Donor child rights in the ACT set for review

Dominic Giannini 16 April 2021
Woman holding baby, with pink shawl wrapped around her head and her baby

A new motion will call on the ACT Government to review the rights of children born via assisted reproductive technology to access information about their heritage. Image: File.

The rights of Canberrans who use, or are born through assisted reproductive technology (ART) like IVF, could be expanded in the ACT with the government set to review the current laws.

The ACT is currently subject to the National Health and Medical Research Council’s (NHMRC) ethical guidelines.

The NHMRC guidelines entitle a person born from donated genes to access information about their biological parent’s medical history, family history, details of their physical characteristics and the number, age and sex of other people who have been born by the same donor.

But a new motion to be moved in the Legislative Assembly this week by Labor backbencher Dr Marisa Paterson will seek to create a central register for donor information and prove the accessibility of reproductive services for low-income Canberrans.

Only four states in Australia – NSW, Victoria, South Australia and Western Australia – have specific legislation for donor conception.

But Dr Peterson said specific legislation will ensure a higher degree of rigour and accountability.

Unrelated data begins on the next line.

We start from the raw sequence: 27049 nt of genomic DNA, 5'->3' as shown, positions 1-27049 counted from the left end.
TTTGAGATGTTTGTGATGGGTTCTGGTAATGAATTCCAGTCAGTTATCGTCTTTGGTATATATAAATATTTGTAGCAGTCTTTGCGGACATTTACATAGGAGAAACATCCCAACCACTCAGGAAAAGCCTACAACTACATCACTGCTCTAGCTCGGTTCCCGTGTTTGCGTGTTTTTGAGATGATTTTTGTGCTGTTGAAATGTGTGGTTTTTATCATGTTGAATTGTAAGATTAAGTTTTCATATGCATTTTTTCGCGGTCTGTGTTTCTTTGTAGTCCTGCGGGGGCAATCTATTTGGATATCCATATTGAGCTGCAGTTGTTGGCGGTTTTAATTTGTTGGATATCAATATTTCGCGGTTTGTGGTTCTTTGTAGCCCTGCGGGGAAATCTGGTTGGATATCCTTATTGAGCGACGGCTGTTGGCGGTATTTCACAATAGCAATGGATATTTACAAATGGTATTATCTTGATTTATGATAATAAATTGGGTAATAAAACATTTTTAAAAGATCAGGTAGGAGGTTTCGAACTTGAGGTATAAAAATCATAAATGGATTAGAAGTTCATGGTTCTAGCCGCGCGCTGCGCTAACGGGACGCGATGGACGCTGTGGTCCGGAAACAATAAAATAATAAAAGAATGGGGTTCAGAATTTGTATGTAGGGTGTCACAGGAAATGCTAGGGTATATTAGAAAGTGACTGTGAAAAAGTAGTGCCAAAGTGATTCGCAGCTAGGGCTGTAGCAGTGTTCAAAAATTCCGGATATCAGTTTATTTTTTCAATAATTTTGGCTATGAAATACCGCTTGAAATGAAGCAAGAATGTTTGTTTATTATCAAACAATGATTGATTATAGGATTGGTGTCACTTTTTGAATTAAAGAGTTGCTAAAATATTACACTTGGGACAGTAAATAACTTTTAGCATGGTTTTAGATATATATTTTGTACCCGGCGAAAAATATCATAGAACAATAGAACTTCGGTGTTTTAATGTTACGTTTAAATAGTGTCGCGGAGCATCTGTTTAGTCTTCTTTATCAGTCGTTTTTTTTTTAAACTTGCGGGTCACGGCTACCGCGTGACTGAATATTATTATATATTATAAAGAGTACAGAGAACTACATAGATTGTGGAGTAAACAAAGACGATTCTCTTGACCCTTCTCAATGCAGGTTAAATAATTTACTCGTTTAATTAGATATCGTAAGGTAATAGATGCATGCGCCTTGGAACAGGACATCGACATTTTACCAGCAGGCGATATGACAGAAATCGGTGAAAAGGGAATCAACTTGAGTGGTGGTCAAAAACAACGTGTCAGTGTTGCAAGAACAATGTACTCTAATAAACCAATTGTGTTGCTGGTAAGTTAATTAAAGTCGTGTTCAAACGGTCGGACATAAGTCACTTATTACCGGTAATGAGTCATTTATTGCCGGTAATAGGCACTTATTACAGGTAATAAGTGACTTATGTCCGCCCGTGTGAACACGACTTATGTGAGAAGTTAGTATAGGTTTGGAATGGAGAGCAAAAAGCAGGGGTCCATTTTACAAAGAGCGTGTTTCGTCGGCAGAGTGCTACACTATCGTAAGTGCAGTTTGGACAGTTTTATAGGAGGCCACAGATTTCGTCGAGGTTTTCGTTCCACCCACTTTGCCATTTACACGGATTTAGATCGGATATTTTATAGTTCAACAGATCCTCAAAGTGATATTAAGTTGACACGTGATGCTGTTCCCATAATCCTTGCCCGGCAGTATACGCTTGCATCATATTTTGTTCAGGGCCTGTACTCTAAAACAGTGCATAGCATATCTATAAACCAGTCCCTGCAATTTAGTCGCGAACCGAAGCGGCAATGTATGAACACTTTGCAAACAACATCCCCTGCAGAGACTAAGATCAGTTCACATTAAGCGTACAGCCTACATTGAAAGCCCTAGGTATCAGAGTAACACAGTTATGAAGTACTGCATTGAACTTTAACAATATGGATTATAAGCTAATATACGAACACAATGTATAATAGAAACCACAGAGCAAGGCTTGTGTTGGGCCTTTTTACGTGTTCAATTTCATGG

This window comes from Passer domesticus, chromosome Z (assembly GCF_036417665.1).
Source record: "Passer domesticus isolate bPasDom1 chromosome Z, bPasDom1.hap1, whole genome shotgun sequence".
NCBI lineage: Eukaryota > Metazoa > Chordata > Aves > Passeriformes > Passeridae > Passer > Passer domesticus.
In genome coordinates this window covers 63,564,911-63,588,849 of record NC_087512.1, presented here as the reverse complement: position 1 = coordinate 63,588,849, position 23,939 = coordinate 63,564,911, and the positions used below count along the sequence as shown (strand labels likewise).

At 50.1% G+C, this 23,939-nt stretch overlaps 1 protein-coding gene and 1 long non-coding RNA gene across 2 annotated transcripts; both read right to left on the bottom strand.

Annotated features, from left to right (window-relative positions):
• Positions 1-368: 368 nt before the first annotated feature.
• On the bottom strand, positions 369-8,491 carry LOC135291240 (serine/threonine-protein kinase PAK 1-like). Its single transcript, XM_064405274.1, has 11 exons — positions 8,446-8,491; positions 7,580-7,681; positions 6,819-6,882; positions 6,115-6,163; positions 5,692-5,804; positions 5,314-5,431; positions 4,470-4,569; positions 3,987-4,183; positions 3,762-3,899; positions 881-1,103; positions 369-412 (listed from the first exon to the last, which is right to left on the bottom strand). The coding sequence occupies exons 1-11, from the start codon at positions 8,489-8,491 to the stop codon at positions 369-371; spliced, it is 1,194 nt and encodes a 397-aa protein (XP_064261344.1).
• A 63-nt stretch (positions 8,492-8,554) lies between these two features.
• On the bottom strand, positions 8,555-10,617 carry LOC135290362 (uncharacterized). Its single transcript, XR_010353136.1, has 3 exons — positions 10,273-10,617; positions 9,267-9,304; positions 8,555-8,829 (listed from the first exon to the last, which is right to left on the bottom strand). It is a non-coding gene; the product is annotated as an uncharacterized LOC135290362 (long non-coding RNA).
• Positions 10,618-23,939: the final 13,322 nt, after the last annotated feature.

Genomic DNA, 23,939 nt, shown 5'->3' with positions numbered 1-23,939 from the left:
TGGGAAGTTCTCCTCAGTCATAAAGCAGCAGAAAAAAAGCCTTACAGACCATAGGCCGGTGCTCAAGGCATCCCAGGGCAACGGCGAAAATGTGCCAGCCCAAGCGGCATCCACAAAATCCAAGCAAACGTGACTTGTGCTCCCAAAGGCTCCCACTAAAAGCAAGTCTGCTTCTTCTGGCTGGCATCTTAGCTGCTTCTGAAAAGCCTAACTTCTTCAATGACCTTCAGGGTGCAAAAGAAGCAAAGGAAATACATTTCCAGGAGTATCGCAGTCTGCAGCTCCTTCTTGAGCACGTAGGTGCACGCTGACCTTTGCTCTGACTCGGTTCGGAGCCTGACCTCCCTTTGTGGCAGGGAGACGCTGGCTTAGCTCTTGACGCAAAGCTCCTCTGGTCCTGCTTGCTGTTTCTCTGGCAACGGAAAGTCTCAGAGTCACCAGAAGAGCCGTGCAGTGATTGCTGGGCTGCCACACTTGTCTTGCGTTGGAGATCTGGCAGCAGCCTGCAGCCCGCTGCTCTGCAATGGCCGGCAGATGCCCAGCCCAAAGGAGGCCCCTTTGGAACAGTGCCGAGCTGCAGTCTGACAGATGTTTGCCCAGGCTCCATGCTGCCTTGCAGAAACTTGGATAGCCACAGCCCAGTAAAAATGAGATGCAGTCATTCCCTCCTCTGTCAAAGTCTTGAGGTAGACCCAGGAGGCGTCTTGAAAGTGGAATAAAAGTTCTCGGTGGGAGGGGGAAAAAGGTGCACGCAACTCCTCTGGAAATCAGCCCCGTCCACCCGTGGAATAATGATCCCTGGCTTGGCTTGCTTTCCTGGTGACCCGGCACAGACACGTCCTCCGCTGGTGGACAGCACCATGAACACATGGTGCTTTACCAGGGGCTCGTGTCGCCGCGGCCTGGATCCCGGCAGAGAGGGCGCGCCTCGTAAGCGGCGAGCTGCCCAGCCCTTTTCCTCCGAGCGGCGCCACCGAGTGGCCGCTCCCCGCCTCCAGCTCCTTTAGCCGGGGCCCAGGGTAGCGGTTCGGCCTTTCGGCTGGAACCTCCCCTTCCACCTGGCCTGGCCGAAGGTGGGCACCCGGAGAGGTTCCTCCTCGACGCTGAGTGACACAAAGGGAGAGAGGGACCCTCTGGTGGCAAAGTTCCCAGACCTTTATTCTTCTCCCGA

“Legislation, rather than relying only on guidelines, would provide a greater degree of certainty, consistency and clarity for all concerned,” she said.

Dr Paterson’s motion will also call on the ACT Government to review the efficacy of a donor registration process to ensure Canberrans born via this treatment can identify their biological parent and obtain information about their genetic heritage.

“Whatever the outcome, ART can be a life-changing experience,” she said.

Dr Marisa Paterson

Dr Marisa Paterson will introduce a motion in the Legislative Assembly this week calling for a review of the ACT’s assisted reproductive technology framework. Photo: Dominic Giannini.

“Many couples I have spoken to have described it as emotionally and physically draining. It can be invasive, distressing and can be a long, grief-filled process.

“In contrast, it can be the most life-giving, phenomenal experience. I want to make sure that anyone in Canberra undergoing ART treatment is provided with the best possible care, resources and patient support.”


READ ALSO: Assembly passes Bill giving ACT women greater access to abortion drugs


The motion also calls for an analysis of what impact the Mitochondrial Donation Law Reform Bill, or Maeve’s Law, in the Federal Parliament would have on the ACT.

The Bill would legalise the partial donation of DNA from a donor’s egg to the mother’s egg to stop mitochondrial disease in babies.

The disease, which reduces the ability of mitochondria to produce energy and causes cells to die until organs begin to fail, can be eliminated through “three-parent IVF”.

DNA donations from a separate egg prevent the rare disease from being passed on through DNA mutations.

The most serious symptoms affect one in 5000 babies and can cause strokes; hearing and sight loss; the inability to walk, eat, swallow or talk; liver disease; diabetes; heart and respiratory complications and intellectual disabilities.

The availability of support services in the ACT and how current laws and services work in other jurisdictions will also form part of the review’s scope.

If the motion is successful and the review is established, it will report back to the Legislative Assembly by August 2022.


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